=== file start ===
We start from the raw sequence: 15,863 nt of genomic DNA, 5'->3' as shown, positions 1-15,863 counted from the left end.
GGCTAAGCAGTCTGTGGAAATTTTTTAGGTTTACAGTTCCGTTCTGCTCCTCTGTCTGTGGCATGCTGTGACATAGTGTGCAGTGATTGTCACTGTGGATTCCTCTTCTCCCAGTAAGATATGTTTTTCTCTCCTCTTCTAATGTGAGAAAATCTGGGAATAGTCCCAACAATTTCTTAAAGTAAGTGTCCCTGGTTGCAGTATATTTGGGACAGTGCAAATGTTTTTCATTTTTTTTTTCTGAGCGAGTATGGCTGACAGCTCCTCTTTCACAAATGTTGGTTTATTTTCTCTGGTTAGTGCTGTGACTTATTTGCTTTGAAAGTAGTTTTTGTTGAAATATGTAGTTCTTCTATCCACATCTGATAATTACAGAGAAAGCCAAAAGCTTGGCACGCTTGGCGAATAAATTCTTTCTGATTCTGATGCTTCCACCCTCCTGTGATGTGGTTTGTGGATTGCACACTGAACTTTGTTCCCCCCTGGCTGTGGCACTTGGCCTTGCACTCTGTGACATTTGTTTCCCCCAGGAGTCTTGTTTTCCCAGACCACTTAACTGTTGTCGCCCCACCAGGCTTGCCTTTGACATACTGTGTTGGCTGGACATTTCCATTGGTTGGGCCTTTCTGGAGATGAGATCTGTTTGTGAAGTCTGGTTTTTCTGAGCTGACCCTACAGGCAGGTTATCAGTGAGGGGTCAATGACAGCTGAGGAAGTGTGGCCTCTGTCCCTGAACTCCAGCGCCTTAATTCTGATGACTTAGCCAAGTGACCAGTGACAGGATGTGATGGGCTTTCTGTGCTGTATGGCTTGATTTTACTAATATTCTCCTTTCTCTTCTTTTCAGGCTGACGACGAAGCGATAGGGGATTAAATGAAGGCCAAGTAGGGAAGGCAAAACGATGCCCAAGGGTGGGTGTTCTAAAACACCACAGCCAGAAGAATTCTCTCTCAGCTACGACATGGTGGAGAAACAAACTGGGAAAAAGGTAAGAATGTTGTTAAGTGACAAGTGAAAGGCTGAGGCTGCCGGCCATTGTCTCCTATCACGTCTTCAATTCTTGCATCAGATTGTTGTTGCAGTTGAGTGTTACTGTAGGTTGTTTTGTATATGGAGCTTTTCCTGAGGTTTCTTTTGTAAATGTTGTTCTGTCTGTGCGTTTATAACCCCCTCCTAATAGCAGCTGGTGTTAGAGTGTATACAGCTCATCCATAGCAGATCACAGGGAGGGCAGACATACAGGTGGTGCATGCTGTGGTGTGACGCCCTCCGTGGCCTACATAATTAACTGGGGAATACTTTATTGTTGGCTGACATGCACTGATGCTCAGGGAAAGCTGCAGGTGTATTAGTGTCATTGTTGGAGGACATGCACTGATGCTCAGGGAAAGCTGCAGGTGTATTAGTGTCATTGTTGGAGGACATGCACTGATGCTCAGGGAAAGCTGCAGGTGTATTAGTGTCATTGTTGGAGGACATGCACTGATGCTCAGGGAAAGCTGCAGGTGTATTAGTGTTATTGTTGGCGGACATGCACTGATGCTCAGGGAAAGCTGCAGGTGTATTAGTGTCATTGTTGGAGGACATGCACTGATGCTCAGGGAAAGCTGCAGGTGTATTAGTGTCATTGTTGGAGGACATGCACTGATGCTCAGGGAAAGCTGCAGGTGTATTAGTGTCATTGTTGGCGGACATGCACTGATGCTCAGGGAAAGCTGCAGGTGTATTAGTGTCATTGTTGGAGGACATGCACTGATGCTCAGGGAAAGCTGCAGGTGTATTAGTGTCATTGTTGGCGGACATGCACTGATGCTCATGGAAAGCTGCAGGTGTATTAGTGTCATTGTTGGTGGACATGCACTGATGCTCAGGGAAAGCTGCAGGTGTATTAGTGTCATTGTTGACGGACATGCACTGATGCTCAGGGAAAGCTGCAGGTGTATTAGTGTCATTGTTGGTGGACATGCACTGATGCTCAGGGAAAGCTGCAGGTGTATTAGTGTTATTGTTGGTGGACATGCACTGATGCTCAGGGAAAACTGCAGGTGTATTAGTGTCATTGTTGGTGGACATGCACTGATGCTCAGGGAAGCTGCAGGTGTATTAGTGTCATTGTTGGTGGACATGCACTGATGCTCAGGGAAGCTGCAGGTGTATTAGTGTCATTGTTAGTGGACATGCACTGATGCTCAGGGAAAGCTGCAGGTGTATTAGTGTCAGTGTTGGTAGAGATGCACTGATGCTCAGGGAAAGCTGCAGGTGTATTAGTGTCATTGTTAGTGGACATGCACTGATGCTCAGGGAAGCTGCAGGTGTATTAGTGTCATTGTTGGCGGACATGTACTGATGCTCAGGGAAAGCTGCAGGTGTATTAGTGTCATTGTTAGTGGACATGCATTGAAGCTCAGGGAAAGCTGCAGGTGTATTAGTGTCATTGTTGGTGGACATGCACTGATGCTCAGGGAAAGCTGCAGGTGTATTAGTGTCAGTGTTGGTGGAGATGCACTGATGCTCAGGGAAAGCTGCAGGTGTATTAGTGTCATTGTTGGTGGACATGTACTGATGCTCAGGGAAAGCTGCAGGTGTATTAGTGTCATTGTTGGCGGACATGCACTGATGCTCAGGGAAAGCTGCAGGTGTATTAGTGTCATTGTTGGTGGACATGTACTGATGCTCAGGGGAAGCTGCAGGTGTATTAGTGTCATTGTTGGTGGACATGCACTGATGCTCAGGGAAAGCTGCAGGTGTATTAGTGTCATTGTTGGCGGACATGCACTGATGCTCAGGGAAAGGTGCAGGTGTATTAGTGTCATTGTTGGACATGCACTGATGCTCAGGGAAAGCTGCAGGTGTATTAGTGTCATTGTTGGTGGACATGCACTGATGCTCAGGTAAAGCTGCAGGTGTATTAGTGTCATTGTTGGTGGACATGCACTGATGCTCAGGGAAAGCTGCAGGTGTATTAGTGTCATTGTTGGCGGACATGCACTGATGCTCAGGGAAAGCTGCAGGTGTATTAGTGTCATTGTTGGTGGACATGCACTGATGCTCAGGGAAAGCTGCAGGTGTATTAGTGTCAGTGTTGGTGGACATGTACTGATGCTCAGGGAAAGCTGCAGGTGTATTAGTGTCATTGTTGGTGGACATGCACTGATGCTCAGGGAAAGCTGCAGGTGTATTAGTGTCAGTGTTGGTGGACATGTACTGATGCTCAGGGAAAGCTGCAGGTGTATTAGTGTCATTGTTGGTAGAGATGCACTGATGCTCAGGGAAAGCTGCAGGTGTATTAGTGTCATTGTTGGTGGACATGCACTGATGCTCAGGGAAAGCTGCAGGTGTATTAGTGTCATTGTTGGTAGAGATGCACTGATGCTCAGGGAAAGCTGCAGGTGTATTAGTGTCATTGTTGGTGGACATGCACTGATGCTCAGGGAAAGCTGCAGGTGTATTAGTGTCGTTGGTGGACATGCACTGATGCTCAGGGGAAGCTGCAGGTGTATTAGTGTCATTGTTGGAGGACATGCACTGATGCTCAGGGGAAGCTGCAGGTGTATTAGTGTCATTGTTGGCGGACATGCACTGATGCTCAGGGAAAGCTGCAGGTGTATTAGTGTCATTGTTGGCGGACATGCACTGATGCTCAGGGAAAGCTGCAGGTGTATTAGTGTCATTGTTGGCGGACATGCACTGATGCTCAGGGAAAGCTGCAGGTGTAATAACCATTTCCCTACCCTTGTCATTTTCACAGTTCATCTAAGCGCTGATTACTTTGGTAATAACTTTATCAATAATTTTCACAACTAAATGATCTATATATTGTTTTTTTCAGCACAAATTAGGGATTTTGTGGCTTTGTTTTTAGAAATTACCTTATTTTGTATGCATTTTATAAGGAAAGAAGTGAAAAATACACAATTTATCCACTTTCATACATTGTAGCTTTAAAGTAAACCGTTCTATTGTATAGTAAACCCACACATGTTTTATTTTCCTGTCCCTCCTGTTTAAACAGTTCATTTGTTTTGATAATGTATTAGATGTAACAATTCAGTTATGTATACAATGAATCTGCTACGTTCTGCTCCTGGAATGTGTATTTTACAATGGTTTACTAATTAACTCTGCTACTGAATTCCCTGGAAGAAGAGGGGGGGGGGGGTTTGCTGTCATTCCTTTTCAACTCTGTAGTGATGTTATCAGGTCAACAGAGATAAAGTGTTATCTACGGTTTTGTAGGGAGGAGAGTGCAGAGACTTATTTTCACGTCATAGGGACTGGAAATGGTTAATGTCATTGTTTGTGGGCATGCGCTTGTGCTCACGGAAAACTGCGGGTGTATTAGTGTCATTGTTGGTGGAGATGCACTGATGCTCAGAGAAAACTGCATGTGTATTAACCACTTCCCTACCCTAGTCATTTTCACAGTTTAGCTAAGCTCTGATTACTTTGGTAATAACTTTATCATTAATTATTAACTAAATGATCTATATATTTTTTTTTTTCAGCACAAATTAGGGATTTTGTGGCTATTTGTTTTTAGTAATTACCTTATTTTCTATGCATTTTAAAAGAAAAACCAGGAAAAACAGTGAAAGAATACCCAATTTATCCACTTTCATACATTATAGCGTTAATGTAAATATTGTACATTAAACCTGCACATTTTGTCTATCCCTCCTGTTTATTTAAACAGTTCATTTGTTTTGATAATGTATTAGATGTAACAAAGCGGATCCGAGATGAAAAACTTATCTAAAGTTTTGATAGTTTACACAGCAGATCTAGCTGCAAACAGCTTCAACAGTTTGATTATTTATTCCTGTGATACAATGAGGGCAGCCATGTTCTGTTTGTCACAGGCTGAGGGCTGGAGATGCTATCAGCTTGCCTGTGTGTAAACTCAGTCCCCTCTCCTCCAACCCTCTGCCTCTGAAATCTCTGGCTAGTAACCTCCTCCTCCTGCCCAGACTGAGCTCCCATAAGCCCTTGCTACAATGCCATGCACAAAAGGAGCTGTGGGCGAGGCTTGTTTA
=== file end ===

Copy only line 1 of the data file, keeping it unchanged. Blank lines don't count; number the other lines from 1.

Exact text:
We start from the raw sequence: 15,863 nt of genomic DNA, 5'->3' as shown, positions 1-15,863 counted from the left end.